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It seems that 「思う」 can both

be "to think/consider" (actively) as in

「義父母を本当の親のように思うのは無理です」

and "to feel" (passively) as in

「母をなくした子をあわれに思う」.

When reading an article in Asahi Shimbun, I bumped into a 3-line poem in which 「思う」 sounded quite ambiguous to me:

急行にのって駅を通過するとき

ベンチに腰かけている人がチラリと見える

その人を私のように 思う

"I considered the person as myself"?"I felt the person was just like me"? "I thought of the person in my way"? With no context other than the rest two lines, does it really sound ambiguous?

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2 Answers 2

"I felt the person was just like me" is the correct interpretation.

The author of the poem (passively) felt sympathy for the person waiting in a station skipped by express trains. Hence the explanation 「自分の人生は急行ではなく鈍行列車のようなものだ」.

Note: Actually I think the meaning of this poem as a whole is very ambiguous and difficult to interpret, and 天声人語's explanation is one of the possibilities. I found an article that disagrees with the 天声人語's explanation.

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Many thanks for the article! I'm sorry that I meant to ask whether/how the 3rd line sounded ambiguous with no context other than the other 2 lines. I share my doubt towards the explanation by 天声人語 with the author of the article. However, I feel the explanation in that article still ambiguous regarding whether the poet was active or passive. But, wait a minute, I start to feel/think that my own feeling/thinking is in itself ambiguous as to being active or passive and the ambiguity of 「思う」 may correspond to that. That's what I'm thinking I'm feeling and what I'm feeling I'm thinking right now :) –  Noir May 22 at 18:08
    
If no other context is provided at all, "その人を私のように思う" is quite ambiguous. "Consider the person as myself" and "feel the person is like me" is equally possible. If you want to be clear without context, you have to say "その人を私であるかのように見なす" for the former, and "その人は私と同じであるかのように思われる" for the latter. –  naruto May 22 at 18:24
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I agree with the linked article's criticisms, and likewise feel that チラリと見える is key to this poem, and I like the mention of "自分もまた他の多くの人にとっては、すれ違うだけの存在なのだ". I prefer the "I considered the person as myself" reading which encourages the reader to place himself in the viewpoint of this person who is entirely irrelevant to the author's life, and realize that he has a rich life of his own, and the author could have been the person on the bench, seeing his current self shoot by on an express train, and paying him even less heed. –  Hyperworm May 22 at 19:27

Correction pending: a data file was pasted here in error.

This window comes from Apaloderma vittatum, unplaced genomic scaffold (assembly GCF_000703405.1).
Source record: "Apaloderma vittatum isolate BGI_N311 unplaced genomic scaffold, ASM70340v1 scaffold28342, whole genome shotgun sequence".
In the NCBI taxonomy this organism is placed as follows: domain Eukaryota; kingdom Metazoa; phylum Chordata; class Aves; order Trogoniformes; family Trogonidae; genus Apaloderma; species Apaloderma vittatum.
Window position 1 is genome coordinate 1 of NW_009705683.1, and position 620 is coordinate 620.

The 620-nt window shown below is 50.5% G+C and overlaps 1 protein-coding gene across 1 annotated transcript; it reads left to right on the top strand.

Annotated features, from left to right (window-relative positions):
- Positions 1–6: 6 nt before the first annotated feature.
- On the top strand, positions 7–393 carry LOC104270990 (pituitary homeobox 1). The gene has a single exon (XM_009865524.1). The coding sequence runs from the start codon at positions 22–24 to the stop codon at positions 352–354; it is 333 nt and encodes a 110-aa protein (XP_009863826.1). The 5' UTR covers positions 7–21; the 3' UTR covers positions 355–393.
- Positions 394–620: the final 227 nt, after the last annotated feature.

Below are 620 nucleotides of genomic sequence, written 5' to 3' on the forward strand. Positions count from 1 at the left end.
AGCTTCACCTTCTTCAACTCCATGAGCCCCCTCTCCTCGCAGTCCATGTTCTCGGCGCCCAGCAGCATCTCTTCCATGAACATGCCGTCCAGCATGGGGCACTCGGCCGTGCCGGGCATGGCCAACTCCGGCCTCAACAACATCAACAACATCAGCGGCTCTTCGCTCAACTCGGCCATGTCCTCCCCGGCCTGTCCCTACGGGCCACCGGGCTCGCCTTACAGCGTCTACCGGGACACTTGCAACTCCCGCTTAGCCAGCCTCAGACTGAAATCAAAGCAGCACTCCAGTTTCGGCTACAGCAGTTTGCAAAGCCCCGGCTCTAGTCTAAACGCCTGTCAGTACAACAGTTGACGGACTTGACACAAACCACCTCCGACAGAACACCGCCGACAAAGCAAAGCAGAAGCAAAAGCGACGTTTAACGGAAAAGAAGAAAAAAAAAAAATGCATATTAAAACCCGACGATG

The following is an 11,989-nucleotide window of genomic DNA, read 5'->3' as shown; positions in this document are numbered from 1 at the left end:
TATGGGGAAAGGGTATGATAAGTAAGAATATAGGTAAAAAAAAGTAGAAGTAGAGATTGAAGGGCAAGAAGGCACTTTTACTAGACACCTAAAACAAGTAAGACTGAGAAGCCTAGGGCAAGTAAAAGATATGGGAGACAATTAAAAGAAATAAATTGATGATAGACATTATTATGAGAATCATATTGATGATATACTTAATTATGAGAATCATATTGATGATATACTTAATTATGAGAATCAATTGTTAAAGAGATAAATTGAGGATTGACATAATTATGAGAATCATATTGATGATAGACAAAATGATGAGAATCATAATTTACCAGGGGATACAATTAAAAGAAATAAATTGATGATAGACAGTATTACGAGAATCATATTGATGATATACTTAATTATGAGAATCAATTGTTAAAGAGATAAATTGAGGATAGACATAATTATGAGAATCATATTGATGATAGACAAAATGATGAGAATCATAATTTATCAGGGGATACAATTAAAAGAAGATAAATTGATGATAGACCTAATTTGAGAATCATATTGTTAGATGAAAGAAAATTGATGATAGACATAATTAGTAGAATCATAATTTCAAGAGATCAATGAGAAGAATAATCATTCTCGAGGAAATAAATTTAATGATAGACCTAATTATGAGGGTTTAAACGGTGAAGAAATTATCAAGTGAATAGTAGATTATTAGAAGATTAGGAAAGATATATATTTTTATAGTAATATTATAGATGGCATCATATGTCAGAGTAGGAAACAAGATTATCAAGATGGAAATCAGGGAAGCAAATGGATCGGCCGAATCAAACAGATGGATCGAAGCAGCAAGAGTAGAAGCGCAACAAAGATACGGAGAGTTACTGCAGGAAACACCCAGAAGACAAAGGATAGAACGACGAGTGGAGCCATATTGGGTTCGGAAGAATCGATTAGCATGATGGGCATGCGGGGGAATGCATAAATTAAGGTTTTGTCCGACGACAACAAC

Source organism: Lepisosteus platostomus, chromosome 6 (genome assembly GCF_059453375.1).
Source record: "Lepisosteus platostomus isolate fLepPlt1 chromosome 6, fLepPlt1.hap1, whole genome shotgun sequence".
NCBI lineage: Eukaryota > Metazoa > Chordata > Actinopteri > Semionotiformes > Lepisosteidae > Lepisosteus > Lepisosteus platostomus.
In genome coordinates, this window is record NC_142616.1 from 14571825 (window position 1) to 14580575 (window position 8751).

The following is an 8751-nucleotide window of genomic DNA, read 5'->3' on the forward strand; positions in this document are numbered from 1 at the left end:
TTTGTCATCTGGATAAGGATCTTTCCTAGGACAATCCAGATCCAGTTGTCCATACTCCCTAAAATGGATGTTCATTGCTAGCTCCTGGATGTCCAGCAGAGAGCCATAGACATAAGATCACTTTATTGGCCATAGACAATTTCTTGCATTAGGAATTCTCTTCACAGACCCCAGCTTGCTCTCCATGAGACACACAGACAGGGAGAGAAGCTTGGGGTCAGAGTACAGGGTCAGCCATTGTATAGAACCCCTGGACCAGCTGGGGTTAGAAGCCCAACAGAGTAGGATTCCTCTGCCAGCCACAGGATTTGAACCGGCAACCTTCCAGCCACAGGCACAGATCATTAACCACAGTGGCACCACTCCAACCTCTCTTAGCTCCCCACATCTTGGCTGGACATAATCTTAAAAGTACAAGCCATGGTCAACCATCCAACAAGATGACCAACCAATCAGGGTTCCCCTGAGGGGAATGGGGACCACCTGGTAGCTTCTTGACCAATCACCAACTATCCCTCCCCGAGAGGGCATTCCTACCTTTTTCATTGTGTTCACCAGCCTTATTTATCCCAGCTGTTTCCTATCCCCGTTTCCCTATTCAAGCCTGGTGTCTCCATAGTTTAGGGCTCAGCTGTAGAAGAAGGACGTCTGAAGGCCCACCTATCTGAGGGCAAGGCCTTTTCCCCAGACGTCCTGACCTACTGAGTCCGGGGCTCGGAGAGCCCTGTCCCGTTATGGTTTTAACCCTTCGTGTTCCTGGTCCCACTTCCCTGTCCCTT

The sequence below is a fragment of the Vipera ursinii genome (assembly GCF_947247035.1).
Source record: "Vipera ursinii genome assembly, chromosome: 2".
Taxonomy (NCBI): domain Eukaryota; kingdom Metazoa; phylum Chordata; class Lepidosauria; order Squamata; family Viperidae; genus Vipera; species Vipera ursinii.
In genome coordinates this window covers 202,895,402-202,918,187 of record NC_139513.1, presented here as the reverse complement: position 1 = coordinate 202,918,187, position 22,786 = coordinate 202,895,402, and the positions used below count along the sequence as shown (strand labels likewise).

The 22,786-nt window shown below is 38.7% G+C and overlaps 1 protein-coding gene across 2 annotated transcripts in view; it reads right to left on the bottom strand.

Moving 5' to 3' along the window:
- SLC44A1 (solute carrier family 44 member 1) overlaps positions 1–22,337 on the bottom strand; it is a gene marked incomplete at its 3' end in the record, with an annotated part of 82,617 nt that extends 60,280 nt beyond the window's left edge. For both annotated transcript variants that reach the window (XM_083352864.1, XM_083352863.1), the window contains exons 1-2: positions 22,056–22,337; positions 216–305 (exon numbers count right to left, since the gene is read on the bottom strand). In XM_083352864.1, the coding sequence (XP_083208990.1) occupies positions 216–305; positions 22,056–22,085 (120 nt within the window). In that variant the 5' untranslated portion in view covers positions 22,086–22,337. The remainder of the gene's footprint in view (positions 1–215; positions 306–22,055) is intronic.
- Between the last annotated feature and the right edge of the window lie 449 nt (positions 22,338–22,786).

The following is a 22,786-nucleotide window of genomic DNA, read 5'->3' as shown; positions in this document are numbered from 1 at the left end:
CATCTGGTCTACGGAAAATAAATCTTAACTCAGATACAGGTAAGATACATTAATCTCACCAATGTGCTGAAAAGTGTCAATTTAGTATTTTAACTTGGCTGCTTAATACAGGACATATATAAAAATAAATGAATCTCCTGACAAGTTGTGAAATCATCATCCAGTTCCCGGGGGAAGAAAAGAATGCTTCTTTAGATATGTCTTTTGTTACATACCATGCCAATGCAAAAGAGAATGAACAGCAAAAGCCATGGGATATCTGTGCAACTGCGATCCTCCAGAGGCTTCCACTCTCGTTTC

FWIW, I found myself wholly agreeing with the blog author's comment: だが私には、この詩は「忘れえぬ人々」のようなものに思える。人生で深く関わったわけではないけれど、妙に印象に残る場面。なぜか理由もわからないが、ふと目にとまった人‌​たち。 –  Eiríkr Útlendi May 22 at 19:31
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I cannot read the line as "I felt the person was just like me", at least literally, since that for me would be "その人が私のようだと思う". My reading is "I felt as if that person were me". –  dainichi May 22 at 23:45

One of my dictionaries, Shogakukan's Kokugo Dai Jiten Dictionary, is pretty good about including etymological information. Poking around in there, I've run across two theories for the etymology of 思う that mirror the two broad senses you mention here.

  • On the one hand, the おも in 思{おも}う may be cognate with the おも in 重{おも}い. Compare the English "to weigh something" as a synonym for "to consider", or "to ponder" and its relation to "ponderous" (i.e. "heavy").

  • On the other hand, the おも in 思{おも}う may be cognate with the おも in 面{おも}, with an underlying meaning of "to appear on one's face, as an expression of emotion or thought".

The three main senses listed are:

  1. (はたから見た様子を示す語が上にあって)そういう顔つきをする。(気持を)顔に表わす。
    To have such a facial expression (when preceded by a word indicating appearance when seen from nearby). To express (an emotion) on one's face.
  2. 物事を理解したり、感受したりするために心を働かす。断定、推量、回想など種々の心の働きにいう。
    To use one's mind to comprehend or perceive something. Indicates various ways of using one's mind, such as judgment, estimation, or recollection.
  3. ある対象に心を向ける。そちらへ強く心がひかれる。
    To turn one's mind to a particular object. To have one's mind drawn in a particular direction.

The entry includes sample sentences from the Kojiki, Nihon Shoki, Man'yōshū, and Taketori Monogatari, showing that all three senses have been around for quite some time.

Looking back at the poetry in your question, 思う here doesn't strike me as all that ambiguous as Japanese, but it may get tricky in translation, as the conceptual network of ideas expressed by 思う doesn't have a single analogous node in the web of meaning expressed in English. Depending on context, it could be "think", or "feel", or "consider", etc. And, for that matter, each of these could probably be made to work in a translation of the poem above, depending on how the rest of the translation were worded.

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